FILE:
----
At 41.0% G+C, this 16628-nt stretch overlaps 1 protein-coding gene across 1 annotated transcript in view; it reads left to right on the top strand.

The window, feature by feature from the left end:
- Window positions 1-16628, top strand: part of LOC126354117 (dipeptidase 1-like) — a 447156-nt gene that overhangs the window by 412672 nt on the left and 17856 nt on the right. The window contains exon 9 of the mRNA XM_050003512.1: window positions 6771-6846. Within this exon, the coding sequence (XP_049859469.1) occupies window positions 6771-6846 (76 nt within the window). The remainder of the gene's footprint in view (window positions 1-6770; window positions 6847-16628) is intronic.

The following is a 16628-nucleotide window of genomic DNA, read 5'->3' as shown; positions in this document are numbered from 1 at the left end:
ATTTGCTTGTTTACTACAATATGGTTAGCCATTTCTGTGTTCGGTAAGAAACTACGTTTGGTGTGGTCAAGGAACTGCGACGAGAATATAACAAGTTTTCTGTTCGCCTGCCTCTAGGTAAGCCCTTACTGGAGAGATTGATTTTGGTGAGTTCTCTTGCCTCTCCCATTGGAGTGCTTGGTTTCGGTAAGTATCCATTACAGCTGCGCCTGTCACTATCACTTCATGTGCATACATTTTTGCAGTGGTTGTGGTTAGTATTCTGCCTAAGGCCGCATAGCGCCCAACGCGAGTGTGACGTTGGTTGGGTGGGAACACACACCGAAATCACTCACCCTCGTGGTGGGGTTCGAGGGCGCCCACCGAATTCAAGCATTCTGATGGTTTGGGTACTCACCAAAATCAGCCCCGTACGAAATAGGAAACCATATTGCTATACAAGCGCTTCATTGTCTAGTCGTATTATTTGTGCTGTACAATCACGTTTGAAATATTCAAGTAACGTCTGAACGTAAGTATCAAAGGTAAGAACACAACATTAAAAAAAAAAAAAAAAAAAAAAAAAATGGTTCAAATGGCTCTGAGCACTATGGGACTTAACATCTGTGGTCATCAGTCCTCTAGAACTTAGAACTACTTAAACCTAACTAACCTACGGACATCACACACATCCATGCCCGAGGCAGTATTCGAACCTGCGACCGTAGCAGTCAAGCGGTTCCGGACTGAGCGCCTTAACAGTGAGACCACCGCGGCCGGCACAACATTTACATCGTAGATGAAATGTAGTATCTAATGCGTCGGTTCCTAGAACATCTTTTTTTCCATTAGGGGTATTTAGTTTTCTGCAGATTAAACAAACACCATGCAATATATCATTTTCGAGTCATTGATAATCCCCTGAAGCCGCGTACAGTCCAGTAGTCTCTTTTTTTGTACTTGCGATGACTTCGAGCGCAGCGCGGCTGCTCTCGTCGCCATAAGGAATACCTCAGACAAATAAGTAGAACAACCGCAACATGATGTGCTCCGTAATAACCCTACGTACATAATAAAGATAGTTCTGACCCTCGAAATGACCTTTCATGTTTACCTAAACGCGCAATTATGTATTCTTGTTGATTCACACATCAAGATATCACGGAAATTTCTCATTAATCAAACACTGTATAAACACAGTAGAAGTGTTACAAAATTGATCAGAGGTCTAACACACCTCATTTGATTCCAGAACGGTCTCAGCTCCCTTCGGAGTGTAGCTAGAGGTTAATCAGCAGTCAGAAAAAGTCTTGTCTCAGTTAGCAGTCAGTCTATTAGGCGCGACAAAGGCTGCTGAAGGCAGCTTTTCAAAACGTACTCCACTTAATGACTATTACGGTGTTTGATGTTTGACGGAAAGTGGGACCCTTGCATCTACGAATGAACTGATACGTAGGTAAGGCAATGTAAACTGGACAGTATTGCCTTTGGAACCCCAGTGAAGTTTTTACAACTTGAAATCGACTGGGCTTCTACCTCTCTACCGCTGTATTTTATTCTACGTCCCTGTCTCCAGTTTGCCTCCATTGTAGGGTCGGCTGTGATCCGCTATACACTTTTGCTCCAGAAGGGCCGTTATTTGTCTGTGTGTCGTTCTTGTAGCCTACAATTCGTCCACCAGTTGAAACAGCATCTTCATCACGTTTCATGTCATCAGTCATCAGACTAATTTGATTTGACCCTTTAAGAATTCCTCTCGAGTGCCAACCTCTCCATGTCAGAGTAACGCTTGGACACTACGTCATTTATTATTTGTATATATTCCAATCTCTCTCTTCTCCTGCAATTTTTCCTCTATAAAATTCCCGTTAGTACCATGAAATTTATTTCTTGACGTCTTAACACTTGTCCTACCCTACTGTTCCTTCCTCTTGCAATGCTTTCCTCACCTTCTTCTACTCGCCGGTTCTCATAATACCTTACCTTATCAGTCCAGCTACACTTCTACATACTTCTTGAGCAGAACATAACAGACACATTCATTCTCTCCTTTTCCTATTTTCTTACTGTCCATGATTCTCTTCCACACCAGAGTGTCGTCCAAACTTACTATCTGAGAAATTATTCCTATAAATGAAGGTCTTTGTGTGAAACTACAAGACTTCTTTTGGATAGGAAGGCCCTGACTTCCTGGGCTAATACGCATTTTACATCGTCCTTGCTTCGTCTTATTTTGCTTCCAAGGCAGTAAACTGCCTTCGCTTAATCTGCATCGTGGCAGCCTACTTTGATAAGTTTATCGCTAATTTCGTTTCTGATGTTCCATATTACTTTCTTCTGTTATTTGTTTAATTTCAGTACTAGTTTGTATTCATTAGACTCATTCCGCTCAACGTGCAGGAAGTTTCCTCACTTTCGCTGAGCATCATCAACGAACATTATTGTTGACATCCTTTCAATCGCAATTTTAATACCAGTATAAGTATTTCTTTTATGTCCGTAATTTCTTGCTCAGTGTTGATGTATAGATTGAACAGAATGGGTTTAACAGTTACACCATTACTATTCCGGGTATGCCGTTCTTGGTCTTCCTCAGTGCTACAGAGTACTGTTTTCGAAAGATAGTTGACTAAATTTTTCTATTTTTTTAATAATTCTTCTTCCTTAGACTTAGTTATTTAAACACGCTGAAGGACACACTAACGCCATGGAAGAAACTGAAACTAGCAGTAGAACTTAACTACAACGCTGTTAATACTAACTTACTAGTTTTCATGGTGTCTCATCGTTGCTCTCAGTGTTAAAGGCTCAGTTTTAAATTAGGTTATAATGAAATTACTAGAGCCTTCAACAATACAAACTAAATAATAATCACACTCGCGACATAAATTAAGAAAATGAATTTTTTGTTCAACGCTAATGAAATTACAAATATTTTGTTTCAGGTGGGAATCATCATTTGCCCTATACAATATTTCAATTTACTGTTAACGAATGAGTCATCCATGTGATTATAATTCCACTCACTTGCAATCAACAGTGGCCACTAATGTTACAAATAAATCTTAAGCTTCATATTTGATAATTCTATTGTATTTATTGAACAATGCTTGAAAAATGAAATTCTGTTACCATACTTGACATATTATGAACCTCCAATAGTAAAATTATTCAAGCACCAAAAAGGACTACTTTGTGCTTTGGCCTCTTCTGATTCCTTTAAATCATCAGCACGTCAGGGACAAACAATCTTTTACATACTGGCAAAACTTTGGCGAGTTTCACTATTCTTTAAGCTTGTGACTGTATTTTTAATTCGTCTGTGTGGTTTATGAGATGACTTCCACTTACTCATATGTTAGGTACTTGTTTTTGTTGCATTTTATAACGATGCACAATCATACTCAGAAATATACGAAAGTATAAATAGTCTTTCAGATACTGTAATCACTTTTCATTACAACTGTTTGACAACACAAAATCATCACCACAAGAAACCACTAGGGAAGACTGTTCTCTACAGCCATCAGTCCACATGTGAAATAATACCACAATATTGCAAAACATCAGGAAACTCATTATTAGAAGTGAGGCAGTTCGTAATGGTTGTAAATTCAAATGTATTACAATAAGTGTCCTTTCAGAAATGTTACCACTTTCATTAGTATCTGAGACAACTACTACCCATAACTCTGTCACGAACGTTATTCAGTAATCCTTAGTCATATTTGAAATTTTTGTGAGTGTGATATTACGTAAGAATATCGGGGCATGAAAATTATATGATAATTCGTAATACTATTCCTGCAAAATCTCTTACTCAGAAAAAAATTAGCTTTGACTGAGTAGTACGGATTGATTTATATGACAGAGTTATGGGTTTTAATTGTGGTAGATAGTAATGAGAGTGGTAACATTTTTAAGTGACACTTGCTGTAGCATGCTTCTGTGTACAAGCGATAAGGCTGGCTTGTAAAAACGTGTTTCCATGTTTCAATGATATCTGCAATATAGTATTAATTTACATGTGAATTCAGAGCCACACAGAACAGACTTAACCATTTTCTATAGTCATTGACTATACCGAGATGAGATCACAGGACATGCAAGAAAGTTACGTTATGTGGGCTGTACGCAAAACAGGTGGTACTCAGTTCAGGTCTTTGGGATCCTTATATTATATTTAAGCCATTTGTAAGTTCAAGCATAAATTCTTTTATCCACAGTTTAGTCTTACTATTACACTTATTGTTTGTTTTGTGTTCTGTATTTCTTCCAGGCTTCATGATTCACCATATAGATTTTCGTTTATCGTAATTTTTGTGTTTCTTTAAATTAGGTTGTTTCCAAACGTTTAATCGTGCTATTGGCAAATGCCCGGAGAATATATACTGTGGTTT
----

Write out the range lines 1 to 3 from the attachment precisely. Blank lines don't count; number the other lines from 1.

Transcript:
At 41.0% G+C, this 16628-nt stretch overlaps 1 protein-coding gene across 1 annotated transcript in view; it reads left to right on the top strand.

The window, feature by feature from the left end:
- Window positions 1-16628, top strand: part of LOC126354117 (dipeptidase 1-like) — a 447156-nt gene that overhangs the window by 412672 nt on the left and 17856 nt on the right. The window contains exon 9 of the mRNA XM_050003512.1: window positions 6771-6846. Within this exon, the coding sequence (XP_049859469.1) occupies window positions 6771-6846 (76 nt within the window). The remainder of the gene's footprint in view (window positions 1-6770; window positions 6847-16628) is intronic.